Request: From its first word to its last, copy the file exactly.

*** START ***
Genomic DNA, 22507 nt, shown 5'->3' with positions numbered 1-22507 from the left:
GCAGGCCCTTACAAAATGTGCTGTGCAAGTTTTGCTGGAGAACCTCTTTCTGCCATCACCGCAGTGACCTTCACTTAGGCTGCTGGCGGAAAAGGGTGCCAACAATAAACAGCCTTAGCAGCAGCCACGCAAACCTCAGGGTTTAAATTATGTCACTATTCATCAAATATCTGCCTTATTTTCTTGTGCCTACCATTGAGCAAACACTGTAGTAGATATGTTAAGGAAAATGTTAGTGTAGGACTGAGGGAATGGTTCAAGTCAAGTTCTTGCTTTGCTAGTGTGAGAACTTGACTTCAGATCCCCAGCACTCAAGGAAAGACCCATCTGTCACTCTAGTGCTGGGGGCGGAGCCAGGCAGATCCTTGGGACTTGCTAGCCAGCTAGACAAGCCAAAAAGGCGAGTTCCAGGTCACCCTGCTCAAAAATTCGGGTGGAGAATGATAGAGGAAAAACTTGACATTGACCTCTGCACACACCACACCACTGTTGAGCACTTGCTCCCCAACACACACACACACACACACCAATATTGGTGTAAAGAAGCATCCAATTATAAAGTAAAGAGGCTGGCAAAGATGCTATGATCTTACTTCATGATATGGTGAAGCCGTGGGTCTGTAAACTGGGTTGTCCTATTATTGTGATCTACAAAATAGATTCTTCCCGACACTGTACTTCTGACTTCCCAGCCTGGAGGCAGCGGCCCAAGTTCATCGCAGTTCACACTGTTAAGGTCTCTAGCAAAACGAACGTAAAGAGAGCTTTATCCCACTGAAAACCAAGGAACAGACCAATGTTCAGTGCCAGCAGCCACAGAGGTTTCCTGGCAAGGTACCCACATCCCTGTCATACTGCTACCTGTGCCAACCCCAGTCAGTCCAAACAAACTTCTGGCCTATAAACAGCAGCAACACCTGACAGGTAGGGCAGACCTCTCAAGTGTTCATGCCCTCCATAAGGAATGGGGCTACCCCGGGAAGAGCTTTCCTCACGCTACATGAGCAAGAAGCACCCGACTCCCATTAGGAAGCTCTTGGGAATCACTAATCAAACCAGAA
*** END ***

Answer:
Genomic DNA, 22507 nt, shown 5'->3' with positions numbered 1-22507 from the left:
GCAGGCCCTTACAAAATGTGCTGTGCAAGTTTTGCTGGAGAACCTCTTTCTGCCATCACCGCAGTGACCTTCACTTAGGCTGCTGGCGGAAAAGGGTGCCAACAATAAACAGCCTTAGCAGCAGCCACGCAAACCTCAGGGTTTAAATTATGTCACTATTCATCAAATATCTGCCTTATTTTCTTGTGCCTACCATTGAGCAAACACTGTAGTAGATATGTTAAGGAAAATGTTAGTGTAGGACTGAGGGAATGGTTCAAGTCAAGTTCTTGCTTTGCTAGTGTGAGAACTTGACTTCAGATCCCCAGCACTCAAGGAAAGACCCATCTGTCACTCTAGTGCTGGGGGCGGAGCCAGGCAGATCCTTGGGACTTGCTAGCCAGCTAGACAAGCCAAAAAGGCGAGTTCCAGGTCACCCTGCTCAAAAATTCGGGTGGAGAATGATAGAGGAAAAACTTGACATTGACCTCTGCACACACCACACCACTGTTGAGCACTTGCTCCCCAACACACACACACACACACACCAATATTGGTGTAAAGAAGCATCCAATTATAAAGTAAAGAGGCTGGCAAAGATGCTATGATCTTACTTCATGATATGGTGAAGCCGTGGGTCTGTAAACTGGGTTGTCCTATTATTGTGATCTACAAAATAGATTCTTCCCGACACTGTACTTCTGACTTCCCAGCCTGGAGGCAGCGGCCCAAGTTCATCGCAGTTCACACTGTTAAGGTCTCTAGCAAAACGAACGTAAAGAGAGCTTTATCCCACTGAAAACCAAGGAACAGACCAATGTTCAGTGCCAGCAGCCACAGAGGTTTCCTGGCAAGGTACCCACATCCCTGTCATACTGCTACCTGTGCCAACCCCAGTCAGTCCAAACAAACTTCTGGCCTATAAACAGCAGCAACACCTGACAGGTAGGGCAGACCTCTCAAGTGTTCATGCCCTCCATAAGGAATGGGGCTACCCCGGGAAGAGCTTTCCTCACGCTACATGAGCAAGAAGCACCCGACTCCCATTAGGAAGCTCTTGGGAATCACTAATCAAACCAGAA